(Australian Associated Press)
An extra $1 billion is being pumped into a publicly-funded “green bank” to invest in pumped hydro, batteries and gas energy projects.
The taxpayer cash will flow into power generation, storage and transmission projects, but new coal projects will be off limits.
It’s the first batch of new money for the Clean Energy Finance Corporation since it was created with $10 billion in its pockets in 2013.
Former prime minister Malcolm Turnbull congratulated the government for putting more money into the green bank.
“Worth recalling that it was the Abbott government’s policy to abolish it and that one of my first decisions in 2015 was to retain it. Good progress,” Mr Turnbull tweeted.
He said the key factors for success would be getting to “zero emissions electricity” – through more renewables and pumped hydro systems – as well as electrification of transport and improvements in power transmission.
Finance Minister Mathias Cormann expects the $1 billion to generate a return.
“It is carried as both a $1 billion asset within CEFC and a $1 billion liability on the Commonwealth balance sheet,” he told AAP.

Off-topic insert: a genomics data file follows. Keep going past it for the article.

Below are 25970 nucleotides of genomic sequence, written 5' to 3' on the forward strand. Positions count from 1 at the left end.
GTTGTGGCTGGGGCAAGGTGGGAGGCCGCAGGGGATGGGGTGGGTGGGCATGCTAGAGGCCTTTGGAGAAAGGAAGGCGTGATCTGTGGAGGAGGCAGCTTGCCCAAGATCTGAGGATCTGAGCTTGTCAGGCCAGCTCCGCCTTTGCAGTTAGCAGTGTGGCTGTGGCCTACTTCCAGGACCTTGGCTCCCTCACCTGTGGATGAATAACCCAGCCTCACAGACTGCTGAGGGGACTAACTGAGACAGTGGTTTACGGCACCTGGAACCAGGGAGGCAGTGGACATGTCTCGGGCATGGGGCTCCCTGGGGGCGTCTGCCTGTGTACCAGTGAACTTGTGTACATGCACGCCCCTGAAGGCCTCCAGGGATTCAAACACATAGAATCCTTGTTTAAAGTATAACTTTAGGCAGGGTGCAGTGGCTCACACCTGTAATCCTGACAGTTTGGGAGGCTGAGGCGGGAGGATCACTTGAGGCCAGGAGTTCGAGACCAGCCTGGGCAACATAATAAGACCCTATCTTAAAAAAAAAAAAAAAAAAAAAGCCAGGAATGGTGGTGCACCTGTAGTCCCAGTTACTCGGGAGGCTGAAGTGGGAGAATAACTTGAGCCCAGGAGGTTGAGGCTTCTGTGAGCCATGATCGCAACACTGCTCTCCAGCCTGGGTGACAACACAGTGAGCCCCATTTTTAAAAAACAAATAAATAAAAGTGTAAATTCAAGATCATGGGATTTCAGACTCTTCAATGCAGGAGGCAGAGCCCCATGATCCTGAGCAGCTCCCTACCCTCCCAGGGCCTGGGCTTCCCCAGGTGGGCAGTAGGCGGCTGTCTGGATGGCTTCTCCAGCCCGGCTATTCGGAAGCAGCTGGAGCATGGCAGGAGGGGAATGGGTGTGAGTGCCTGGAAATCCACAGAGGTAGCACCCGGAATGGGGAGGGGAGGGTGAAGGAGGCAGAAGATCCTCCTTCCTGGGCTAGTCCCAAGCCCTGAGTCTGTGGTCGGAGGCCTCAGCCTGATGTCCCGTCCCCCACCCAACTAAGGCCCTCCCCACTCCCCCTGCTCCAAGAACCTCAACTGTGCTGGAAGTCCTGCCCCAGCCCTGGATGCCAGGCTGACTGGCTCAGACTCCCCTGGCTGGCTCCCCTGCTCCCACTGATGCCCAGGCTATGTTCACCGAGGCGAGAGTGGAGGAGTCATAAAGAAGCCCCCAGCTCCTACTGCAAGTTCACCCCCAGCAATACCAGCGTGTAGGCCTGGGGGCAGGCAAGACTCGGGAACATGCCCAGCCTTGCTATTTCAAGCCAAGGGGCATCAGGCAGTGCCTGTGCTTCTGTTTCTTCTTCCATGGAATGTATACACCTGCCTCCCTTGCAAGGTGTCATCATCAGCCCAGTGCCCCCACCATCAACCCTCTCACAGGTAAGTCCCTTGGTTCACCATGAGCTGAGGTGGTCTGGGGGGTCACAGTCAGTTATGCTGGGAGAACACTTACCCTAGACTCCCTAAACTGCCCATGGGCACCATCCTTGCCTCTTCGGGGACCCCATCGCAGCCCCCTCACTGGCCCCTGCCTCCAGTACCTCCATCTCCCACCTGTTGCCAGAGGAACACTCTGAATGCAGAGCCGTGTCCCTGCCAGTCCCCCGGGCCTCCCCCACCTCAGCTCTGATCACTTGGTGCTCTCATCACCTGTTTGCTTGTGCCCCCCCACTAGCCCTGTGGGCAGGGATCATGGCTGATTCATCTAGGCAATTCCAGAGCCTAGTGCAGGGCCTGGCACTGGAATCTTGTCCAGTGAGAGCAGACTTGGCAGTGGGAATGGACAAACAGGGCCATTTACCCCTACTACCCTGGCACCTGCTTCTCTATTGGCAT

Legislation underpinning the green bank will be changed to allow for the proposed investments.
The money covers the government’s underwriting new generation investments program, which was announced ahead of the May election.
One of the 12 shortlisted projects is an upgrade to an existing coal-fired power station in NSW’s Lake Macquarie.
However, it’s to support to upgrade turbine blades and other equipment to produce the same amount of power with lower emissions.
The new money ties in with an investment mandate given to the green bank late last year, to focus on grid stabilising technology.
Energy Minister Angus Taylor said it would help to balance the influx of renewable energy projects.
“It is no secret that the National Electricity Market is under pressure – this fund is designed to tackle that,” he said.
The other shortlisted projects are six pumped hydro power stations and five gas.
Labor leader Anthony Albanese said the coalition, having initially wanted to abolish the CEFC, had come to realise its value.
“(But) you can’t really reduce energy prices unless you have an energy policy that is comprehensive,” he told reporters in Perth.
“That’s why the government should reintroduce the National Energy Guarantee and we’ll work constructively with the government.”
Investor Group on Climate Change policy director Erwin Jackson said the CEFC decision would help modernise the electricity system.
“It’s a positive step toward unlocking private sector investment in new infrastructure that can support a zero emissions, reliable and low cost electricity system,” he told AAP.
The Morrison government announced the underwriting plan ahead of the May election, without knowing how it would work.
Correspondence on the project obtained by AAP through Freedom of Information shows the CEFC was contacted after the election for advice on how to deal with “program design issues”.